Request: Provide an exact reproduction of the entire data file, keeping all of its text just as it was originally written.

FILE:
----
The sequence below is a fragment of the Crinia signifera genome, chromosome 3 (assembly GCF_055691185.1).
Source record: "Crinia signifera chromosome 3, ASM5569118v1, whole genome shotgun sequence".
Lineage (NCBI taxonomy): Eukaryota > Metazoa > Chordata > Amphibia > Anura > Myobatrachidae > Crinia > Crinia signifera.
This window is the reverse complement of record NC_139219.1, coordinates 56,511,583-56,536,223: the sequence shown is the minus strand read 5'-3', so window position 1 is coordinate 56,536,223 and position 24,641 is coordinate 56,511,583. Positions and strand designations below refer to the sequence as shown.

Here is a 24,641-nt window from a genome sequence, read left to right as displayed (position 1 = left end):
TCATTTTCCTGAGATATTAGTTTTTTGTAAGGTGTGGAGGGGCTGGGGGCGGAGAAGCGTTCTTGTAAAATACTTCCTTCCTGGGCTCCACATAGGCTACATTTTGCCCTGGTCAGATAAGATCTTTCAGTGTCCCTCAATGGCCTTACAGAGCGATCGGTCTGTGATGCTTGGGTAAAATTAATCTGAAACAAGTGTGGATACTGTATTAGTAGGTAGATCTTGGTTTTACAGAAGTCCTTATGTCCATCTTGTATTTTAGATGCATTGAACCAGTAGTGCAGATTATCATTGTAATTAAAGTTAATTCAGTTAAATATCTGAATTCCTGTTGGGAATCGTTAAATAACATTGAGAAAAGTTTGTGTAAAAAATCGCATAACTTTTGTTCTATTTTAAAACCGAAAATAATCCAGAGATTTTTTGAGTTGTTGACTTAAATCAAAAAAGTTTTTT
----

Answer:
The sequence below is a fragment of the Crinia signifera genome, chromosome 3 (assembly GCF_055691185.1).
Source record: "Crinia signifera chromosome 3, ASM5569118v1, whole genome shotgun sequence".
Lineage (NCBI taxonomy): Eukaryota > Metazoa > Chordata > Amphibia > Anura > Myobatrachidae > Crinia > Crinia signifera.
This window is the reverse complement of record NC_139219.1, coordinates 56,511,583-56,536,223: the sequence shown is the minus strand read 5'-3', so window position 1 is coordinate 56,536,223 and position 24,641 is coordinate 56,511,583. Positions and strand designations below refer to the sequence as shown.

Here is a 24,641-nt window from a genome sequence, read left to right as displayed (position 1 = left end):
TCATTTTCCTGAGATATTAGTTTTTTGTAAGGTGTGGAGGGGCTGGGGGCGGAGAAGCGTTCTTGTAAAATACTTCCTTCCTGGGCTCCACATAGGCTACATTTTGCCCTGGTCAGATAAGATCTTTCAGTGTCCCTCAATGGCCTTACAGAGCGATCGGTCTGTGATGCTTGGGTAAAATTAATCTGAAACAAGTGTGGATACTGTATTAGTAGGTAGATCTTGGTTTTACAGAAGTCCTTATGTCCATCTTGTATTTTAGATGCATTGAACCAGTAGTGCAGATTATCATTGTAATTAAAGTTAATTCAGTTAAATATCTGAATTCCTGTTGGGAATCGTTAAATAACATTGAGAAAAGTTTGTGTAAAAAATCGCATAACTTTTGTTCTATTTTAAAACCGAAAATAATCCAGAGATTTTTTGAGTTGTTGACTTAAATCAAAAAAGTTTTTT